Working in 3D animatics has a number of benefits, one of the greatest being fluid, immersive camera movements which are not attainable through traditional 2D animatics. These cinematic camera techniques bring your audience closer to the action, making them feel part of your story.


A pan movement that turns the camera 180º often used as a transition.

Freeze frames halt the movement within the video. They essentially convert the moving picture into a still photography shot for a given period of time.

Tracking shot involves the physical movement of the camera, often following a subject through a scene for an extended amount of time.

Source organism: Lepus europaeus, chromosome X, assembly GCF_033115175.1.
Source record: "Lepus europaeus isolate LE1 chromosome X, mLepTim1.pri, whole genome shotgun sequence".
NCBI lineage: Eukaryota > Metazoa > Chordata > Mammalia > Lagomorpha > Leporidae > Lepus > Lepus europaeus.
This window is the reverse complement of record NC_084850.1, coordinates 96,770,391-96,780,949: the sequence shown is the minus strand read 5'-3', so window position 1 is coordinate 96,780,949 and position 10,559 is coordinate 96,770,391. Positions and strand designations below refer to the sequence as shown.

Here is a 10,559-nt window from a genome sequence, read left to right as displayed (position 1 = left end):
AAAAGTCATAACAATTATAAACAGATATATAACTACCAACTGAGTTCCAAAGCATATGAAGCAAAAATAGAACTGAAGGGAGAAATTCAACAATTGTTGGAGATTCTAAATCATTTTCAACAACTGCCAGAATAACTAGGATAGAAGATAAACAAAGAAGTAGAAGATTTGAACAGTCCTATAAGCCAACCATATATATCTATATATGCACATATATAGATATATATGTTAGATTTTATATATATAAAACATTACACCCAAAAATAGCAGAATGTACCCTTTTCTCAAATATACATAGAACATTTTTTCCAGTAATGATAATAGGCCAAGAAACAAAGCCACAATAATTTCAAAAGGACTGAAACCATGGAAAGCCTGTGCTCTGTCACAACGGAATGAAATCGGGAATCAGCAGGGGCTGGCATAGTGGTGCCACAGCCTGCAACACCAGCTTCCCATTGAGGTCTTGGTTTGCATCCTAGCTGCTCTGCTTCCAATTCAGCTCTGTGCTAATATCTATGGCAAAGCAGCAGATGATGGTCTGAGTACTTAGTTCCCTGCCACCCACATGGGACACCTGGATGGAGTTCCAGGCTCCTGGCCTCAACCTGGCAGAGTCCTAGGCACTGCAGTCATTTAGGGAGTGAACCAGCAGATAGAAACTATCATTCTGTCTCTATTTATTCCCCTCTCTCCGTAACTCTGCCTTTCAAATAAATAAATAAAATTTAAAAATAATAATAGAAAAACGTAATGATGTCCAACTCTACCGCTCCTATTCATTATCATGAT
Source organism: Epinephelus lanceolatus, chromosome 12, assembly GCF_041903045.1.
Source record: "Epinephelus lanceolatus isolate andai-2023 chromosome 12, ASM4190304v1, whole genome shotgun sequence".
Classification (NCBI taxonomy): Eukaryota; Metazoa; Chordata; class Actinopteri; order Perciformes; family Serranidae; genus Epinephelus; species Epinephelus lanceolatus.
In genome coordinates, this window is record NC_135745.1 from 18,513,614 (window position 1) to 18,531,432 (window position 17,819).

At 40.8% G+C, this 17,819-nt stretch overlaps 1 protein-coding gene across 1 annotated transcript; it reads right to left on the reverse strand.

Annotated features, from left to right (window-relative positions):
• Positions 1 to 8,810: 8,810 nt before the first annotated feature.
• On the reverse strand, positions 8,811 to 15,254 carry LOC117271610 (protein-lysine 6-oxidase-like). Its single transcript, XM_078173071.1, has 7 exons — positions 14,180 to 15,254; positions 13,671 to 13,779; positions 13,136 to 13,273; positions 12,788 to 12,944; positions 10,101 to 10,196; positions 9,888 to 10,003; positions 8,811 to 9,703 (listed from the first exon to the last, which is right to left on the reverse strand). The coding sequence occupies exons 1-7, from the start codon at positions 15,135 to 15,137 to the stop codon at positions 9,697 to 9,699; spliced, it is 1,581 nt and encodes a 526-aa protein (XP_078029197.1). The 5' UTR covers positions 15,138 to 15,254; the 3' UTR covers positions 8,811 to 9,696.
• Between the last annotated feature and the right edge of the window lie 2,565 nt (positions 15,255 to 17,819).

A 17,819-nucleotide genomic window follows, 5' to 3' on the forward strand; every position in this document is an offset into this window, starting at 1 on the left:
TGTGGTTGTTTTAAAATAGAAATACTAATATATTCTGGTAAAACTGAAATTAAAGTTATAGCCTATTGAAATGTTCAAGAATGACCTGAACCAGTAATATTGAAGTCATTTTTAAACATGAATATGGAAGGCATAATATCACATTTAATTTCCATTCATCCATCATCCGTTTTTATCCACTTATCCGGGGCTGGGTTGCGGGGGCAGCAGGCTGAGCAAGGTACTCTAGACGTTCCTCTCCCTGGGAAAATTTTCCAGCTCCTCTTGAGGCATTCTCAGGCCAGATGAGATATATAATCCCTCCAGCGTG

A one shot is several scenes that are shown using one, continuous shot, without any cut or interruption.

A point of view shot is a film angle that shows what a character is looking at in the first person. In other words, the camera acts as the eyes of a character.

The split-screen composition technique allows you to display multiple camera angles simultaneously in a single frame. This technique is particularly effective in interviews or dialogue-driven scenes, where you can visually emphasize the interactions between two or more individuals

Time-lapse is a technique in which the frequency at which frames are captured is much lower than the frequency used to view the sequence. When played at normal speed, time appears to be moving faster and thus lapsing.